"We don't experiment a lot," he says. "We come up with a plan," such as making the call to move the barrels for the 12-Year, and knowing when and where to move them. Fletcher continues, "We've got great people that have been doing this for years and years and years. When you have that team, it takes a lot of the trial and error out of it."

This release could be the herald for more age statements

While Jack Daniel Distillery is working on future 10-Year and 12-Year releases, Old No.7 Black Label remains its main offering. Still, there are deeper age statements to figure out, and Chris Fletcher's team is up for the challenge. The distillery is swimming in data and knows which adjustments yield what changes, so it can determine the principles at work when reviving products that existed before machinery and metrics.

Without committing to numbers, Fletcher does tease more age-stated whiskey, mentioning that Jack Daniel also released barrels aged 14, 18, and 21 years. "This is part of our history," he states. "I would love to tell you we're going to recreate it perfectly, exactly as Jack did it in his day. That would be my ultimate goal. But if it's not right, we're not going to do it just to say we've done it."

But what's that about more 12-Year? "We all love to say it's going to be a lot more, but I don't think that would be a very honest thing," he laughs. "It's a really special product. Yes, we do plan to make more, but I'm not going to be able to make any promises about how much."

And 12-Year shows that premium and novel expressions are all around

Don't fret if you chase variety but have trouble finding the age-statement stuff. Jack just introduced barrel-proof single-barrel rye, and there were interesting releases like the Coy Hill High Proof in 2021, says Chris Fletcher. And Jack Daniel's dipped its toe into American single malt with a sherry cask finish for its fifth annual special release in 2022.

Grateful for the history and success of the brand, he says that last decade's American whiskey boom has brought in a devoted customer base that doesn't just consume but studies and explores. "People are interested in tasting different things and different flavors. And also they want to know about the process and how we're able to do that." Fletcher is open to more experimentation for related products.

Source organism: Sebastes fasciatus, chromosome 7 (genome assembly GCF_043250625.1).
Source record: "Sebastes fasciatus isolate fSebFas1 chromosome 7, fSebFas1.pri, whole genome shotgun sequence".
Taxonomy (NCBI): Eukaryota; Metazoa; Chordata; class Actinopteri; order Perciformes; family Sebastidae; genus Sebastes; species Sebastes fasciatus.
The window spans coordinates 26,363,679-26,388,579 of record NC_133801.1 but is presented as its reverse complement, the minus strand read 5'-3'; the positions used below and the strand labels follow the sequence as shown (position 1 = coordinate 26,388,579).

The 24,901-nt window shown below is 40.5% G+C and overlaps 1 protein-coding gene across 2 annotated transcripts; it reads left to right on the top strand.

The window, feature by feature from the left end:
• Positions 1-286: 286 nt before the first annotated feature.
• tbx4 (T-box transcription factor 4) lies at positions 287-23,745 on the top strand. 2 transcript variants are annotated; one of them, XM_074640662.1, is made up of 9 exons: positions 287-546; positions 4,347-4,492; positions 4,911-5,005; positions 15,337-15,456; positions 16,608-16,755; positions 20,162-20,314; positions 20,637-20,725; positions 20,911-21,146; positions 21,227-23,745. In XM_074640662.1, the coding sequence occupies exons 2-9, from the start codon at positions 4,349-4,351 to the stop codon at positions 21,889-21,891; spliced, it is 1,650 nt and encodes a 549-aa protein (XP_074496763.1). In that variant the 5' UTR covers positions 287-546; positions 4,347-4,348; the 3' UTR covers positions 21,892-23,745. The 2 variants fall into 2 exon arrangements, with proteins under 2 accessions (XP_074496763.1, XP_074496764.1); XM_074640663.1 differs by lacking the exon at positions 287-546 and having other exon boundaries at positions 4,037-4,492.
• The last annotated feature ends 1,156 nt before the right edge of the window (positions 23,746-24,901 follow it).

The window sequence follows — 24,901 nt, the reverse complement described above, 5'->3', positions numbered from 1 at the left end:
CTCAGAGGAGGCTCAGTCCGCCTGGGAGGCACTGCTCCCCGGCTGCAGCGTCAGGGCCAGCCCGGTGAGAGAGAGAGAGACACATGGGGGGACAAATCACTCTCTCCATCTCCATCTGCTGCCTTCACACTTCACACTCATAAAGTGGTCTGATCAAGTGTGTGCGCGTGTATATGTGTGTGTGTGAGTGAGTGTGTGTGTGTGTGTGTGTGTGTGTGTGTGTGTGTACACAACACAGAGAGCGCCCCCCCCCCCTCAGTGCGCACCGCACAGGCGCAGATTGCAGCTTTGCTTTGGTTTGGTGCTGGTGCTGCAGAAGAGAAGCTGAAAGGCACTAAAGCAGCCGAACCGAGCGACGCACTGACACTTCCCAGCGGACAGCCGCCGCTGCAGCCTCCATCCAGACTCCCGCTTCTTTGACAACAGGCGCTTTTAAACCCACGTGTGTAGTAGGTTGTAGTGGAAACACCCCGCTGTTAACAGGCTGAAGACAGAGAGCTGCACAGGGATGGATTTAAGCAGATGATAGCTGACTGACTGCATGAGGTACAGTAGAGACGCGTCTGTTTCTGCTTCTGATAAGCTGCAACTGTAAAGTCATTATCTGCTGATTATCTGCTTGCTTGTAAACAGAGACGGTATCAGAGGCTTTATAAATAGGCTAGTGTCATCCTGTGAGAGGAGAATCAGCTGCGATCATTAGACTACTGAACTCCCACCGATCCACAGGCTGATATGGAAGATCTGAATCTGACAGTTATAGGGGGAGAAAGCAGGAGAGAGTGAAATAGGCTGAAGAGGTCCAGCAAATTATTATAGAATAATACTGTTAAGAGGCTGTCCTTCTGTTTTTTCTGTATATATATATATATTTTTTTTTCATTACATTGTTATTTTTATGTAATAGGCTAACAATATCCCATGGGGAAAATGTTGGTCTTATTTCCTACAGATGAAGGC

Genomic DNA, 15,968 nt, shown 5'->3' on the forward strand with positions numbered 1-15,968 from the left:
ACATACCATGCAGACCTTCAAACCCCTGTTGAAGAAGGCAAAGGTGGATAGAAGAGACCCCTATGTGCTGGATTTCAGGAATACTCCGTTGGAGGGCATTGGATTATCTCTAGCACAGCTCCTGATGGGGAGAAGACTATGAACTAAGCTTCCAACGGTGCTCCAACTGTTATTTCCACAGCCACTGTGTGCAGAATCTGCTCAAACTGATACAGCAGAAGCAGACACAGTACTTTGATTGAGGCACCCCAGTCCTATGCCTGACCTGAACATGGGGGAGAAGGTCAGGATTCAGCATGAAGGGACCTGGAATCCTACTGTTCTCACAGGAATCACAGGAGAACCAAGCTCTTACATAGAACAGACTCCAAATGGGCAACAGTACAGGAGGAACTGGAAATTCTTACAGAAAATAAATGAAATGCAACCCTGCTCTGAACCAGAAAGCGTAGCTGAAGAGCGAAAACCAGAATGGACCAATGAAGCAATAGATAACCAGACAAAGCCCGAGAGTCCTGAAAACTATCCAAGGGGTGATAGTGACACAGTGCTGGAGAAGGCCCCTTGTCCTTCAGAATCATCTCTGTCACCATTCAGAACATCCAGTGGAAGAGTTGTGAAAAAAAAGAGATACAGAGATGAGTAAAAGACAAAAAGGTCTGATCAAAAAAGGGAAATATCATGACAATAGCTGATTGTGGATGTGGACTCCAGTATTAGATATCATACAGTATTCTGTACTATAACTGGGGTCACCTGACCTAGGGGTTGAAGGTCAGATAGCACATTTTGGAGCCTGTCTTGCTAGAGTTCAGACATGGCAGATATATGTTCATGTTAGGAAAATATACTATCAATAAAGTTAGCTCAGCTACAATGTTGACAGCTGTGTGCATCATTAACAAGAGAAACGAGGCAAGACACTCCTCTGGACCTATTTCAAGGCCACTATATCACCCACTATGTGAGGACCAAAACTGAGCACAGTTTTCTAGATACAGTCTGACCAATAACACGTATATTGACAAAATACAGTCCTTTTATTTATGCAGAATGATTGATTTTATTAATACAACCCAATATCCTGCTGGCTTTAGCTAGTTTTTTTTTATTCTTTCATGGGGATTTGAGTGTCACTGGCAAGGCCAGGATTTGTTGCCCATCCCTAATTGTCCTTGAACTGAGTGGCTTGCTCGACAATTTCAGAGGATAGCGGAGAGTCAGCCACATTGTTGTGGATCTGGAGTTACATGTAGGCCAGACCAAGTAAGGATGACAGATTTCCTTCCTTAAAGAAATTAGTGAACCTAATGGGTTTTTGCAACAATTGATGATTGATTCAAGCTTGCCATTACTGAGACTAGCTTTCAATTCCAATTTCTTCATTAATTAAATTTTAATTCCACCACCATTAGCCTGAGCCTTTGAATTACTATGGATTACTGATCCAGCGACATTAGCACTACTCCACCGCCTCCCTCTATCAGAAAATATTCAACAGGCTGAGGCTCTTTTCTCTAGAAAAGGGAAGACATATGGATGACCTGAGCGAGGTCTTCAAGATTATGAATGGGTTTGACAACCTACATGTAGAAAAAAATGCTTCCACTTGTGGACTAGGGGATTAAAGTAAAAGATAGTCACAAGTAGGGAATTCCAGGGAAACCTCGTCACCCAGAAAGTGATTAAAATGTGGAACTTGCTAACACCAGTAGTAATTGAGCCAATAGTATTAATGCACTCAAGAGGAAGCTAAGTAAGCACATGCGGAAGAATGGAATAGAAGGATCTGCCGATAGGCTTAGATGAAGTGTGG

"I've been really confident that if we want to try different corn, different this and that," he says, "we're going to make great whiskey out of it." Fletcher goes on to note that such adjustments and changes may require more or less time in the barrel, but by the time it reaches you, he'll be certain that it stands up to the label's reputation.

The legacy is liberating

It's fitting that the 12-Year comes from a distiller who has a legacy in this role — though Chris Fletcher is the first to tell you that much of Lynchburg has a family history behind that label. The company is built by and of families who take proud ownership of this American icon. "Well over half of our employees here either have or have had family members that worked here," he says, noting his sister and cousins have also taken on roles.

Fletcher might be one of the few people in America whose offices come preloaded with family photos, and that's truly special to him on a personal level. But with four decades' change between his grandfather's retirement and his own acceptance of the role, he's less worried about living up to a heritage and more excited to ask, wouldn't granddad love this?

"If my grandfather were still here, what would he think about our 12-year-old whiskey?" he muses. "I don't think pressure's the right word ... It's a sense of pride."

We can't speak for Frank Bobo, but based on popular reception of the 12-Year, pride would be the word. Precision techniques have let Jack Daniel's whiskey claim both its recent legacy of reliability and its past one of novelty. Once a tightly distributed product, then a ubiquitous standard, and now elevated back to an allocated unicorn, Jack 12 brings the brand full circle by offering both.